Visual Commonsense R-CNN

CVPR, pp. 10757-10767, 2020.

Cited by: 10|Bibtex|Views161|DOI:https://doi.org/10.1109/CVPR42600.2020.01077
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We presented a novel unsupervised feature representation learning method called VC Regionbased Convolutional Neural Network that can be based on any Regionbased Convolutional Neural Network framework, supporting a variety of highlevel tasks by using only feature concatenation

Abstract:

We present a novel unsupervised feature representation learning method, Visual Commonsense Region-based Convolutional Neural Network (VC R-CNN), to serve as an improved visual region encoder for high-level tasks such as captioning and VQA. Given a set of detected object regions in an image (e.g., using Faster R-CNN), like any other unsu...More

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Introduction
  • It is not hard to spot the “cognitive errors” committed by machines due to the lack of common sense.
  • As shown in Figure 1, by using only the visual features, e.g., the prevailing Faster R-CNN [54] based Up-Down [2], machine usually fails to describe the exact visual relationships, or, even if the prediction is correct, the underlying visual attention is not reasonable
  • Previous works blame this for dataset bias without further justification [24, 44, 53, 7], e.g., the large concept co-occurrence gap in Figure 1; but here the authors take a closer look at it by appreciating the difference between the “visual” and “commonsense” features.
  • The authors are certainly not the first to believe that visual features should include more commonsense knowledge, rather
Highlights
  • It is not hard to spot the “cognitive errors” committed by machines due to the lack of common sense
  • The potential reason lies in the limited ability of the current question understanding, which cannot be resolved by “visual” common sense
  • We presented a novel unsupervised feature representation learning method called VC Regionbased Convolutional Neural Network that can be based on any Regionbased Convolutional Neural Network framework, supporting a variety of highlevel tasks by using only feature concatenation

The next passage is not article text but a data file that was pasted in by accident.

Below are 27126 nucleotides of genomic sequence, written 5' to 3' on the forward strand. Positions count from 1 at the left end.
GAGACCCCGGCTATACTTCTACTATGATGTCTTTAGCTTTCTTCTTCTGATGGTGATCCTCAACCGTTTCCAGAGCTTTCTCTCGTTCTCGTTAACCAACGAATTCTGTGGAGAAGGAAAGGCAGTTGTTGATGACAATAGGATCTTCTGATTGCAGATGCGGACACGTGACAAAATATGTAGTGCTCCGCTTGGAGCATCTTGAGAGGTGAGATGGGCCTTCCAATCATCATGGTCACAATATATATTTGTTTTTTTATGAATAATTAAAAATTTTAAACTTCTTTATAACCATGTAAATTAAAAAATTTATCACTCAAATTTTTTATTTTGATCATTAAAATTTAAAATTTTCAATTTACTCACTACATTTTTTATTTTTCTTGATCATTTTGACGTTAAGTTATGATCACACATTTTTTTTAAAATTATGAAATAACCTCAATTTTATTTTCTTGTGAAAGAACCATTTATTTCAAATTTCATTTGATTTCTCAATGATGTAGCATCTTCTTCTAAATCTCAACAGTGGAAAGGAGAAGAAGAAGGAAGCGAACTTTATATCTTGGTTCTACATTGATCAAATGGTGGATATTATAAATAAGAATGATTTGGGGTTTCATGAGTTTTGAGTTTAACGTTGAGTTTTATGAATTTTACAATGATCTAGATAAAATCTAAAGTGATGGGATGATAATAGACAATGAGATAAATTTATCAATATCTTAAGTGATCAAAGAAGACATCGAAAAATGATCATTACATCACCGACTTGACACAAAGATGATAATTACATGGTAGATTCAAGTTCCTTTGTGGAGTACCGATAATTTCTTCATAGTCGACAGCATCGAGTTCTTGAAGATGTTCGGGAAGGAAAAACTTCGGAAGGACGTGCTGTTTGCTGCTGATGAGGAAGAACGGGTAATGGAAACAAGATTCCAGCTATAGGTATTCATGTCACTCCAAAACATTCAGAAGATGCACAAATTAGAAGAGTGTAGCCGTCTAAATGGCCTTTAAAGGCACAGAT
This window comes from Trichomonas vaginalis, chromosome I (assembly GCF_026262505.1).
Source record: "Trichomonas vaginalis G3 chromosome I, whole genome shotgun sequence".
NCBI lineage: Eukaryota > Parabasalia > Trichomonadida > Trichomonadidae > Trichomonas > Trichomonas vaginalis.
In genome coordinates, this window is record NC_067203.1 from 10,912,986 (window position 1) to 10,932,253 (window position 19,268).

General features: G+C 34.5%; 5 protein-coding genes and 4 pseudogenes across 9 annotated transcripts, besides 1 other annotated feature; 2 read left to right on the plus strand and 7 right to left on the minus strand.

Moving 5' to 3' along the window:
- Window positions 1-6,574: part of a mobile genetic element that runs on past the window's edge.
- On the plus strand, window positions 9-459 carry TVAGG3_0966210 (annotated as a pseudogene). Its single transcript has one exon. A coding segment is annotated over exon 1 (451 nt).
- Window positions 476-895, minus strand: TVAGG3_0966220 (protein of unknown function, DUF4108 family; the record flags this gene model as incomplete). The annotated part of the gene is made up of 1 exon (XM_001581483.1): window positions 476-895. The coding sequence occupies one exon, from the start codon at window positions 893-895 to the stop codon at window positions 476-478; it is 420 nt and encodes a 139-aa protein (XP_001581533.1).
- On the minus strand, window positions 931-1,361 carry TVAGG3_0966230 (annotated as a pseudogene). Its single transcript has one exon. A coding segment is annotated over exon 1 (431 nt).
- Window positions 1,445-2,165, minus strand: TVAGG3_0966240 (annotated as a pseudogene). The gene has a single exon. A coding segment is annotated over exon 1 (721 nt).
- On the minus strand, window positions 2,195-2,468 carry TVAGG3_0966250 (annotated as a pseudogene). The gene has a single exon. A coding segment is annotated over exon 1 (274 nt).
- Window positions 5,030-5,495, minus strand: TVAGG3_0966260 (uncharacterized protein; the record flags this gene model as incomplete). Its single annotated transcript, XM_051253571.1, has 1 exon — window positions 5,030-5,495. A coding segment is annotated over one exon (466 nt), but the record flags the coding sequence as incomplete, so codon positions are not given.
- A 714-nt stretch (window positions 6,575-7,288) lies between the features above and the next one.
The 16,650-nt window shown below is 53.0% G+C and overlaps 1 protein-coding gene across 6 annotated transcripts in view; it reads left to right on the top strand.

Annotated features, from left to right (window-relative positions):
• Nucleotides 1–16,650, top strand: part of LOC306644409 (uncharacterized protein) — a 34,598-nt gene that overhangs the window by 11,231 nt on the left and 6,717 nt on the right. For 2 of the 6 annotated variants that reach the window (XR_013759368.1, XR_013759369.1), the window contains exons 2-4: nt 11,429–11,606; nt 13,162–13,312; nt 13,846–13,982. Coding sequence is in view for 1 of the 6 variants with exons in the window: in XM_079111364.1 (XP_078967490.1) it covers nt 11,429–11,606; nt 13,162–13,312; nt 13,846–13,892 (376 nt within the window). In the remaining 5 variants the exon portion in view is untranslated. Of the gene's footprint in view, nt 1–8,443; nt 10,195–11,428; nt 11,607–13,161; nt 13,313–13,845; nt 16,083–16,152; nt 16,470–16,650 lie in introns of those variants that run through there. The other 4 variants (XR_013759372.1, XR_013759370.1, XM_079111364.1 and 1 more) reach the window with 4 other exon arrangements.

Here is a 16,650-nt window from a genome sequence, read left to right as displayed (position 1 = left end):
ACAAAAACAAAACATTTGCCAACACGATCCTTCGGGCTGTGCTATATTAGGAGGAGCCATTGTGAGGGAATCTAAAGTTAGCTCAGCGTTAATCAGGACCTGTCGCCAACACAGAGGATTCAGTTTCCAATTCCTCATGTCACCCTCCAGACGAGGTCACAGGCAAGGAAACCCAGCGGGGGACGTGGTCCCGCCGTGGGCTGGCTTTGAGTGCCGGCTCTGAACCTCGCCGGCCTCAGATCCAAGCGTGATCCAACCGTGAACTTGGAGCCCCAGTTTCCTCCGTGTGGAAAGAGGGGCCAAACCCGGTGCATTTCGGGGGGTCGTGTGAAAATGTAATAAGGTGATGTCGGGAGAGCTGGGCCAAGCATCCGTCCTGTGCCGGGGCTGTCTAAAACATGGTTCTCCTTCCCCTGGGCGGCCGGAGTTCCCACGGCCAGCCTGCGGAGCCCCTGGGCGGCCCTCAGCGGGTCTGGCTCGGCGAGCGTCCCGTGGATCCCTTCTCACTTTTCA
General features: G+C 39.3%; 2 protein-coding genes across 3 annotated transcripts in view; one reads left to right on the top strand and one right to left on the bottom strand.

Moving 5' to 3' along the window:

• The key novelty of VC Regionbased Convolutional Neural Network is that the learning objective is based on causal intervention, which is fundamentally different from the conventional likelihood
  • We intend to study the potential of our VC Regionbased Convolutional Neural Network applied in other modalities such as video and 3D point cloud
Methods
  • The authors used the two following datasets for unsupervised learning VC R-CNN.
  • MS-COCO Detection [36].
  • It is a popular benchmark dataset for classification, detection and segmentation in the community.
  • It contains 82,783, 40,504 and 40,775 images for training, validation and testing respectively with 80 annotated classes.
  • Recall that the VC R-CNN relies on the context
Results
  • The authors compared the VC representation with ablative features on two representative approaches: Up-Down [2] and AoANet [25].
  • The authors' proposed +VC outperforms all the other ablative representations on three answer types, achieving the state-of-the-art performance.
  • The authors' VC feature is limited by the question understanding, the authors still receive the absolute gains by just feature concatenation compared to previous methods with complicated module stack, which only achieves a slight improvement.
Conclusion
  • The authors presented a novel unsupervised feature representation learning method called VC R-CNN that can be based on any R-CNN framework, supporting a variety of highlevel tasks by using only feature concatenation.
  • The key novelty of VC R-CNN is that the learning objective is based on causal intervention, which is fundamentally different from the conventional likelihood.
  • The authors intend to study the potential of the VC R-CNN applied in other modalities such as video and 3D point cloud.
Summary
  • Introduction:

    It is not hard to spot the “cognitive errors” committed by machines due to the lack of common sense.
  • As shown in Figure 1, by using only the visual features, e.g., the prevailing Faster R-CNN [54] based Up-Down [2], machine usually fails to describe the exact visual relationships, or, even if the prediction is correct, the underlying visual attention is not reasonable
  • Previous works blame this for dataset bias without further justification [24, 44, 53, 7], e.g., the large concept co-occurrence gap in Figure 1; but here the authors take a closer look at it by appreciating the difference between the “visual” and “commonsense” features.
  • The authors are certainly not the first to believe that visual features should include more commonsense knowledge, rather
  • Methods: